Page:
Brake caliper hassle

Discussion in 'Car Repairs / Maintenance' started by Vicario, 10 Mar 2021.

  1. Vicario

    Vicario

    Joined:
    7 Sep 2008
    Messages:
    439
    Thanks Received:
    8
    Location:
    Kent
    Country:
    United Kingdom
    My garage has recommended changing a brake caliper on my Chevrolet Aveo auto (2012) if an intermittent fault keeps happening (lh nearside brake doesn't fully release and overheats, steering wheel wobbles). There are two types listed and mine is for a 256mm disc. But there are none available; plenty of 276mm ones though - would this fit my system? Or any advice about where to source a caliper for a 256mm disc? The garage says that they will fit it if I get it.
     
  2. Sponsored Links
  3. Mottie

    Mottie

    Joined:
    27 Feb 2017
    Messages:
    19,513
    Thanks Received:
    1,945
    Location:
    Essexshire
    Country:
    United Kingdom
    Plenty on ebay. I think I mentioned it before in your other thread.
     
  4. Vicario

    Vicario

    Joined:
    7 Sep 2008
    Messages:
    439
    Thanks Received:
    8
    Location:
    Kent
    Country:
    United Kingdom
    Hi again Mottie. Can you link me to one or two as I can't seem to find any. Thanks.
     
  5. Vicario

    Vicario

    Joined:
    7 Sep 2008
    Messages:
    439
    Thanks Received:
    8
    Location:
    Kent
    Country:
    United Kingdom
    I've done some more investigating. My car has 15 inch wheels whilst some Aveos have 14 inch. Is it safe to assume that the bigger wheel will need the 276mm calipers and that the smaller wheel takes the 256mm? Or doesn't it work like that?
     
  6. Burnerman

    Burnerman

    Joined:
    7 Feb 2008
    Messages:
    23,229
    Thanks Received:
    4,510
    Location:
    Northumberland
    Country:
    United Kingdom
    Sadly you cannot guarantee such a thing - although at times it may be applicable.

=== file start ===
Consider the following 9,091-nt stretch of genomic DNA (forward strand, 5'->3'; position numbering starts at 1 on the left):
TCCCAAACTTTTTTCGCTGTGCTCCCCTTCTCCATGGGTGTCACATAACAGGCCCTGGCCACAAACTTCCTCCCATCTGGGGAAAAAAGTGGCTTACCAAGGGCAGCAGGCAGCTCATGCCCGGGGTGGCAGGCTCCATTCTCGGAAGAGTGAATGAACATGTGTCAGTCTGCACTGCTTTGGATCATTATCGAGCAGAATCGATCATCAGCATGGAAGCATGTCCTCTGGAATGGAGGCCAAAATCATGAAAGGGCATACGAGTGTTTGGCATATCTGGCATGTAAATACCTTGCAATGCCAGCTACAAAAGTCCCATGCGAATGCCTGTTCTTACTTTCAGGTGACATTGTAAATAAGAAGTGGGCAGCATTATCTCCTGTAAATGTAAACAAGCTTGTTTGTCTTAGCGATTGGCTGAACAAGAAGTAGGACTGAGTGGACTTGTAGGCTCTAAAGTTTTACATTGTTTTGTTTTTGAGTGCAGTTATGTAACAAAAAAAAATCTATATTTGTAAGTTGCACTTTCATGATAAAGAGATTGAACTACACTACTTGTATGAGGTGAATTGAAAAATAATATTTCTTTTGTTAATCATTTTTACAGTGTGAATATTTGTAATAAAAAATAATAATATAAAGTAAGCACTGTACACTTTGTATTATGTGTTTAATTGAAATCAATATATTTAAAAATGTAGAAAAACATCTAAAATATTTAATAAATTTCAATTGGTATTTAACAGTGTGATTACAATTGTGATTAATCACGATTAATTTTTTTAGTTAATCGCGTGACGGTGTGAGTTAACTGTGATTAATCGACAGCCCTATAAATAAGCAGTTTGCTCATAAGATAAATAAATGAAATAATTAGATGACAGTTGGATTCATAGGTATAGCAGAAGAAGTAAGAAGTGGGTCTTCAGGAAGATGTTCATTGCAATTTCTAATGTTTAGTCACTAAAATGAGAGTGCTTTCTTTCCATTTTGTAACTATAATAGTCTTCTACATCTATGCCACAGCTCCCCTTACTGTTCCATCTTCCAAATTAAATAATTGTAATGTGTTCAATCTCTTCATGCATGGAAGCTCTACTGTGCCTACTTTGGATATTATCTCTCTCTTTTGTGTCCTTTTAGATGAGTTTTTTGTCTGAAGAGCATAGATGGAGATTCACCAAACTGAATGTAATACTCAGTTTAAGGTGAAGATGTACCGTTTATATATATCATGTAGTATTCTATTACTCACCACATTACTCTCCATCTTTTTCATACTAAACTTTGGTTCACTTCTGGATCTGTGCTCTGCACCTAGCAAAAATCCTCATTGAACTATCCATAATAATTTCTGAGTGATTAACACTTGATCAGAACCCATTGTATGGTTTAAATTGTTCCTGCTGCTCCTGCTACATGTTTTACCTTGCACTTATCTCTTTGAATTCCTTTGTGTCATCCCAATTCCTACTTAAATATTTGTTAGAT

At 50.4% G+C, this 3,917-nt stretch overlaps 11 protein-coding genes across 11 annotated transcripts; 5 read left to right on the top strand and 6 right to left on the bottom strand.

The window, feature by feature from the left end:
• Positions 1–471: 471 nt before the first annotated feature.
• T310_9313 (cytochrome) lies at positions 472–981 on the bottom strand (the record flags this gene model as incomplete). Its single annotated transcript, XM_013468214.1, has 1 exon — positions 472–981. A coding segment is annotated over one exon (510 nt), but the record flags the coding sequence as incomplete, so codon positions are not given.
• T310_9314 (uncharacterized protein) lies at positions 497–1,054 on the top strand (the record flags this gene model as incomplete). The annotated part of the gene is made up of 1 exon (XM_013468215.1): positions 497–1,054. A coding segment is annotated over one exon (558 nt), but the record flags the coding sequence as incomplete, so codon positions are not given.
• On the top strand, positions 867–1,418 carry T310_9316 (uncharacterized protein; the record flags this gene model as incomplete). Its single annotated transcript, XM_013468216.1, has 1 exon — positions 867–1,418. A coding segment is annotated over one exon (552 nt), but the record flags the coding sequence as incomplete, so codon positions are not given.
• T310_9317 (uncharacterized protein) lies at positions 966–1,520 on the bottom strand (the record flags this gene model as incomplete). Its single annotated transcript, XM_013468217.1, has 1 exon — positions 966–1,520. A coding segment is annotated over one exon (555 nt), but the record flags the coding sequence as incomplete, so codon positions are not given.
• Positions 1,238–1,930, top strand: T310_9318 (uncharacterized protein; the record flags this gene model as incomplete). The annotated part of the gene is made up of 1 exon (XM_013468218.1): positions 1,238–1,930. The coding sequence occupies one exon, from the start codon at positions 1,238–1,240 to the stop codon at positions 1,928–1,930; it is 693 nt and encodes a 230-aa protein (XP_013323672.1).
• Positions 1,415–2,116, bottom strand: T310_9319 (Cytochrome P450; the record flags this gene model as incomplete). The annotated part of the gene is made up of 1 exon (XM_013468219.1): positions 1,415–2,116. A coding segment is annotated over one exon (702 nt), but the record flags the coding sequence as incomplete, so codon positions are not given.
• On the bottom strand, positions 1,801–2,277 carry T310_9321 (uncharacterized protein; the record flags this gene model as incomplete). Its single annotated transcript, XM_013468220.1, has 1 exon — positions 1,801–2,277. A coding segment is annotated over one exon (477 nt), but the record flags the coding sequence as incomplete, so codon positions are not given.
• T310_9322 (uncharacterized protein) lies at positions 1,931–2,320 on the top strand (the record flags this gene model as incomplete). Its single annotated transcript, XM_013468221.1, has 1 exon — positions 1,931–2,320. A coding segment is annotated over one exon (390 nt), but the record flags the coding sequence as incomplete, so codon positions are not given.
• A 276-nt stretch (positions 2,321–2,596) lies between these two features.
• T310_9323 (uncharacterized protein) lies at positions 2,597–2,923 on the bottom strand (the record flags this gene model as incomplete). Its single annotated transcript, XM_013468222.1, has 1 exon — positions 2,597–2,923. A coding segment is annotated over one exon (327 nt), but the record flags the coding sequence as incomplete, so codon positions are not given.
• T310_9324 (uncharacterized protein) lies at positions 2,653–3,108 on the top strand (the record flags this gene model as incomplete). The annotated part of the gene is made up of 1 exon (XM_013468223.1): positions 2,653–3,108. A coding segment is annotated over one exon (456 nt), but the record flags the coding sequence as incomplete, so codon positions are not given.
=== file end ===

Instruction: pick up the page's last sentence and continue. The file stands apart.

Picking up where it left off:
Unfortunately you need the exact diameter of disc too as running clearances between disc edge and caliper are pretty tight. On occasion I have been able to replace the disc and caliper with bigger ones, but only as an axle set.
    Caliper repair kits are available so long as yours is serviceable - in other words the bleed nipple hasn't sheared off etc.
    John :)
     
  7. Mottie

    Mottie

    Joined:
    27 Feb 2017
    Messages:
    19,513
    Thanks Received:
    1,945
    Location:
    Essexshire
    Country:
    United Kingdom
  8. Vicario

    Vicario

    Joined:
    7 Sep 2008
    Messages:
    439
    Thanks Received:
    8
    Location:
    Kent
    Country:
    United Kingdom
    Here is a photo sent by my garage. Is the disc diameter measured including the brownish circle surrounding the shiny part? Any ideas from the photo as to size? I don't want to take the wheel off if I can avoid it. I have measured the distance between the nut threads (in the photo) as 45mm and on the car they are 70mm. On the photo the disc is 145mm. Those are the measurements on my enlarged image but your screen might be different - the ratios will be the same, of course. Anyone good at maths? I think I have the answer but let's see if we agree! Question - is this a 276mm or a 256mm disc. Have 12 A*s (sorry, grade 9s) for the correct answer!